Putting Liberal Democracy First

Putting Liberal Democracy First

Yanis Varoufakis speaking at Chatham House, London, 2015 (Chatham House)

Those of us who consider ourselves “left liberals” have expressed particular alarm about the symbolic and practical dangers posed by leaders such as Donald Trump and his supporters. To name but a few: mass rallies denouncing “the liberal media”; inciting and sometimes enacting violence against critics or protestors; calling for the imprisonment of political adversaries; racist and xenophobic rhetoric invoked to support Muslim bans, border walls, and mass deportations; conspiracy-mongering attacks on career civil servants as agents of “the deep state,” and on journalists as “enem[ies] of the American people”; and orchestrated campaigns of lying and disinformation under the banner of speaking “truth” directly to the people and opposing “fake news.” In many ways, these tactics and actions are all too reminiscent of the “origins of totalitarianism” discussed by Hannah Arendt in her 1951 classic of that title. To note this is not to deny the profound differences between the global crises of 1914–1945 and today. But it is to register profound fear for the future of liberal democracy.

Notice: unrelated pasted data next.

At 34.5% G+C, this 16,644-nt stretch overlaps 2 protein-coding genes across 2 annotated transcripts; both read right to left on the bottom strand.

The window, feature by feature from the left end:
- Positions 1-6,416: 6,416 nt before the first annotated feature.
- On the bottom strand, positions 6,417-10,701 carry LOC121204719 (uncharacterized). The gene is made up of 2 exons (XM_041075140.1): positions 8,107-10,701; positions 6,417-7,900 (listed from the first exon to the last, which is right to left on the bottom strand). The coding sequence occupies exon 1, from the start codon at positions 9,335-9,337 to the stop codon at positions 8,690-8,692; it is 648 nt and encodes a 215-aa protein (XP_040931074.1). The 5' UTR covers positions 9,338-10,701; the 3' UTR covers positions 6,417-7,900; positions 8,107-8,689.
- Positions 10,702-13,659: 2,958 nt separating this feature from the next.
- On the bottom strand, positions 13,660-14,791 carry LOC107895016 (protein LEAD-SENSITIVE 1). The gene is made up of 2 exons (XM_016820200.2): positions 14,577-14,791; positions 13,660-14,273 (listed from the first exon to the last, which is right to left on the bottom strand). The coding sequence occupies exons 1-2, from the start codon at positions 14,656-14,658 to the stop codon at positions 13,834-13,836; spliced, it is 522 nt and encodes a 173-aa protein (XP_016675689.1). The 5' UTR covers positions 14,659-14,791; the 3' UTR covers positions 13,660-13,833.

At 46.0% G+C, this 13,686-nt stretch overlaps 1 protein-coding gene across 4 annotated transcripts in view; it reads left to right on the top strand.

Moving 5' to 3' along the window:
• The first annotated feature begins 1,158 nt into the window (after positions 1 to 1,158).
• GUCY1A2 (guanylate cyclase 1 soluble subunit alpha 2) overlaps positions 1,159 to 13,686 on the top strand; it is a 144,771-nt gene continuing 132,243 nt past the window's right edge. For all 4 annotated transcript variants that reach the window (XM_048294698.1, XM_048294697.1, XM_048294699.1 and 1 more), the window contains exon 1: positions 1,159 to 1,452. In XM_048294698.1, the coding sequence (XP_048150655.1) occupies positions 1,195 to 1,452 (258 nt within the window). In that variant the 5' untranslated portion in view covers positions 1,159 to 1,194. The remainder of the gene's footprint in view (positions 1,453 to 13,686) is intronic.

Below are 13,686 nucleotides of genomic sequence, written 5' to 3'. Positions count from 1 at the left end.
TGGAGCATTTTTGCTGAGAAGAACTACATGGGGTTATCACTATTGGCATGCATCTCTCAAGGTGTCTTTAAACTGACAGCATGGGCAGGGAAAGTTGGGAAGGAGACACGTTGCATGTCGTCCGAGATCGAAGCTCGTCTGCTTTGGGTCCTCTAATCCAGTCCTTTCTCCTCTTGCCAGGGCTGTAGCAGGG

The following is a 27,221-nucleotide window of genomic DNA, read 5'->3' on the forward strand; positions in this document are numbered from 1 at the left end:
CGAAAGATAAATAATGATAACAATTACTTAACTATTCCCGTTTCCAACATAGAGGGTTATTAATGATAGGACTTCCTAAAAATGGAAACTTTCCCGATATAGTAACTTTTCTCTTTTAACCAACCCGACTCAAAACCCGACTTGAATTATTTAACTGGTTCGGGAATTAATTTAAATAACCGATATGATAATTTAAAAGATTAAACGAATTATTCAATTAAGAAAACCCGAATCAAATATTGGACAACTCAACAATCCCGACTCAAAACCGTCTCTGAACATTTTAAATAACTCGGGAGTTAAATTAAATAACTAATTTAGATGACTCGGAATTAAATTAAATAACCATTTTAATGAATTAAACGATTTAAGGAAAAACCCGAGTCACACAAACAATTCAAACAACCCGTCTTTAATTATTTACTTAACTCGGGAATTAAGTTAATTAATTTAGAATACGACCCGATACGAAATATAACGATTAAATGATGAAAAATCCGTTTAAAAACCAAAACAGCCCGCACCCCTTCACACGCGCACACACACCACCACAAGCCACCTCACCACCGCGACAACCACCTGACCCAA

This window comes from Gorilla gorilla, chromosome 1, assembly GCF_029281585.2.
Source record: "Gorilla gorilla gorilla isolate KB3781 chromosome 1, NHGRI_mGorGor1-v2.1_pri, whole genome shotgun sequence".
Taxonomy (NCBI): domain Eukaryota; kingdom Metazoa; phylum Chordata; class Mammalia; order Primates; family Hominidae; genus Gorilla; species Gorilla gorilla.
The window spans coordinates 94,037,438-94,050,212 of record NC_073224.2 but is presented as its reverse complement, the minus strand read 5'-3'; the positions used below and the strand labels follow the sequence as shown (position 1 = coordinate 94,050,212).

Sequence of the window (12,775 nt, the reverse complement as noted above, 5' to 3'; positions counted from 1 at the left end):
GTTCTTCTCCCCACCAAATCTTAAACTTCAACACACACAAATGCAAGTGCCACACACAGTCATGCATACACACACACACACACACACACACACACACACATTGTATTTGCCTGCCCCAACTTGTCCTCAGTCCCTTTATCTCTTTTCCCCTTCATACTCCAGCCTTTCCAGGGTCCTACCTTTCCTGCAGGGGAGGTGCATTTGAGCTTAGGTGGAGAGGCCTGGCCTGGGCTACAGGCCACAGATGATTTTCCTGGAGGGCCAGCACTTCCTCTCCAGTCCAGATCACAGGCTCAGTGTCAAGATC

Colleagues further to my left have been critical, sometimes harshly, of this liberal response. They insist that Trump is not quite so dangerous, and that the dangers he does pose are largely expressions of deeper tendencies of neoliberalism that require more fundamental challenge. It thus makes little sense, they argue, for the left to reflexively defend liberal democracy—liberal democracy itself is the problem, and the solution is its transformation. While tactically these arguments track the 2016 debates between supporters of Hillary Clinton and Bernie Sanders, they also run deeper. Some on the left—whether enthusiastic Bernie supporters, or unenthusiastic supporters who nonetheless saw his candidacy as an opening—reviled Clinton for her neoliberalism, and could not bring themselves to vote for her even once she won the Democratic nomination. They argued that the threat posed by Trump was overstated since both parties are oligarchical and capitalist (they are), and thus essentially similar (they are not). This contingent believed that the real danger is not Trumpism but the corruption, hypocrisy, inequality, and violence plaguing liberal democracy itself.

To be clear, the majority of Sanders supporters did vote for Clinton in the general election. Moreover, I have no interest in “blaming” people with such convictions for Clinton’s defeat, however they voted (and in a liberal democracy each individual has the fundamental right to vote as he or she chooses). Further, many Sanders activists have been involved in important long-term organizing efforts that are in no way reducible to the terms of a single election. At the same time, in the debates about the election and since Trump’s inauguration, there have been serious differences of opinion between those who are greatly alarmed by Trumpism and who regard t...